On a Wing and a Prayer

by the Rev. Mimsy Jones


For reasons that no amount of therapists, counselors, or doctors have successfully rid me of (so far), I have had an irrational fear of flying since I was twelve years old. It has not stopped me from traveling extensively with my husband who never heard of a place or country he didn’t want to visit, and I am abundantly thankful for the trips we had.


Nearly all of those trips involved airplane travel, which meant that over the years I have developed a kind of ritual to try to douse the anxiety which has become as familiar to me as my old carry-on bag: deep breathing, tensing then relaxing muscles, meditation, writing, repeating affirmations such as ‘all is well in my world’; ‘I am calm and at peace’…you get the picture.


Recently, as I was dealing with jitters before an upcoming flight, I remembered a poem that Marcus Borg read as his opening prayer before a Lenten sermon.


Entitled The Avowal, by Denise Levertov, it goes like this:

‘As swimmers dare to lie

face to the sky

and water bears them,

as hawks rest upon air

and air sustains them,

so would I learn to attain

free-fall, and float

into Creator Spirit’s deep embrace,

knowing no effort earns

that all-surrounding grace.’


For many reasons and on many levels, that poem has become a prayer, and not just for flying. I love the images of swimmers daring to lie face to the sky, of hawks resting upon air. The idea of learning to attain free-fall and floating is quite a challenge for someone like me, for who has trouble giving up control. But then comes the key: ‘knowing no effort earns that all-surrounding grace.’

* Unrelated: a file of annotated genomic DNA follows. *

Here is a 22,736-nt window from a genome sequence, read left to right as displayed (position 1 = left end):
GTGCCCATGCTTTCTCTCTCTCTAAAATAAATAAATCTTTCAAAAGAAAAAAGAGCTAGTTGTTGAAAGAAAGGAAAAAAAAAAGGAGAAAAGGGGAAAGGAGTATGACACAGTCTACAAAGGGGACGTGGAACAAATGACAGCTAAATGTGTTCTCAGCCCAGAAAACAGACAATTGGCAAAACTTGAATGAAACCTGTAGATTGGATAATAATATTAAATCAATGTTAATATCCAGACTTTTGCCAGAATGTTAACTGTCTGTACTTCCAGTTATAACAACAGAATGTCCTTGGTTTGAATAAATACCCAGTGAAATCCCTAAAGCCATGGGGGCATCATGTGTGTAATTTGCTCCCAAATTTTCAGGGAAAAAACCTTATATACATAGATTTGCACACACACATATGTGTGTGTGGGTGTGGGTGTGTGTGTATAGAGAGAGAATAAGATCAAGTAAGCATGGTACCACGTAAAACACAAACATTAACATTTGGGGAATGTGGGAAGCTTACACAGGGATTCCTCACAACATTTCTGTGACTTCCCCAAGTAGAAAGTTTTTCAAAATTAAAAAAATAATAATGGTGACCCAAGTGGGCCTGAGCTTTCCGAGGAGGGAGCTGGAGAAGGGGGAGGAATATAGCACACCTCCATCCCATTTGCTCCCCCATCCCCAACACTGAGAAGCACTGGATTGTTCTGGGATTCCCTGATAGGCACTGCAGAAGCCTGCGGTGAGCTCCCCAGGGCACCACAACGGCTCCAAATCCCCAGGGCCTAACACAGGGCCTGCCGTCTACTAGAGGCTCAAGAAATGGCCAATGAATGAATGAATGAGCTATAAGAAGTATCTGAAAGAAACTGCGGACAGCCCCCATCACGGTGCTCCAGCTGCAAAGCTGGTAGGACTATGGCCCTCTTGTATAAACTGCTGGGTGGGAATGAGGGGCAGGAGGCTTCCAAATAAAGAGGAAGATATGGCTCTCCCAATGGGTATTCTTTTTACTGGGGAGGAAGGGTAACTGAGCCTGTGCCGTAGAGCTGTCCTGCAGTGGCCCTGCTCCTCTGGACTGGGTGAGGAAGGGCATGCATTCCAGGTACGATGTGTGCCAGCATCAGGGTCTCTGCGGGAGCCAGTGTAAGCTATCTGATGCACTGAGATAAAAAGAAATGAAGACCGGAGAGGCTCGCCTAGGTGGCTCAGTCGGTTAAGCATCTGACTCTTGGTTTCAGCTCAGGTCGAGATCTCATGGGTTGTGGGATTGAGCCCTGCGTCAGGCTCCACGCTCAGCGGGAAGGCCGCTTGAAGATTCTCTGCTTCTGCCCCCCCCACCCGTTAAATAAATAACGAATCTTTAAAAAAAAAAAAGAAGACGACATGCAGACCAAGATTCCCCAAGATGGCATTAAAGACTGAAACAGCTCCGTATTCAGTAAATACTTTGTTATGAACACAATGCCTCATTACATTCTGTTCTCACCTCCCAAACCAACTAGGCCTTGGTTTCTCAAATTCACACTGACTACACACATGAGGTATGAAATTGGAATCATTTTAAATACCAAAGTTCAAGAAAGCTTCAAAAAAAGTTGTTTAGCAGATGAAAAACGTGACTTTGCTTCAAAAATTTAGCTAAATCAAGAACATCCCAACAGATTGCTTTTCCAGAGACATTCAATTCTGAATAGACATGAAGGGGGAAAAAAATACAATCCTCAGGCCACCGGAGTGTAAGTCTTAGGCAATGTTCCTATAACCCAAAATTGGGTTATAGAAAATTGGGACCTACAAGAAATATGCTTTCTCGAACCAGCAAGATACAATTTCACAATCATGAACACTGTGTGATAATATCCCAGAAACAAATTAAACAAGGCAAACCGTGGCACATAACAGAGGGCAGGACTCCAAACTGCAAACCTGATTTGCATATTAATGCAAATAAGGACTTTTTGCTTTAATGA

Believing that all-surrounding grace is not earned, that it is a gift freely given from the heart of a generous God, is the truth I have overlooked in my zeal to conquer fear and anxiety.


Frederick Büechner, God rest his mighty soul, wrote, ‘Grace is something you can never get but only be given. There’s no way to earn it or deserve it or bring it about any more than you can deserve the taste of raspberries and cream or earn good looks or bring about your own birth.


‘A good sleep is grace and so are good dreams. Most tears are grace. The smell of rain is grace. Somebody loving you is grace. Loving somebody is grace; have you ever tried to love somebody?  (Listening to Your Life, 288-9)


Like any gift, the ‘only’ thing we have to do is to reach out and accept God’s all-surrounding grace and then live with it, believe in it, enjoy it, and be thankful.


Why is that so hard for some of us to do?

5 thoughts on “On a Wing and a Prayer”

  1. Ah, Mimsy! Denise Levertov is among my favorite of favorites! Thanks so much for writing this and for sharing that poem with all of us!
    Eddie Hooker

  2. Thank you, thank you Mimsy. Your blog brings back many memories particularly as a young eighteen year old experiencing his first flight that would open the door to more than ten years of climbing on board as a flight member or jump-seater! And doubly fortunate to marrying a beautiful woman who thought she was part fish and rarely letting a day pass without swimming. We both were blessed to enjoy and experience the embrace of the Creator Spirit. Thanks again my Maine-friend!
    Rick Shields

  3. I love this. I have a flying phobia too. I usually drive, but am planning a trip to the Holy Land and definitely can’t drive there. The poem is a reminder that we are never in control, not just on airplanes. And it is said so beautifully. Thank you.

  4. Dearest Mimsy, Your thoughts are special gifts to me. Gratefully, Helen Hiatt, perking right along with God’s Grace in Pensacola!

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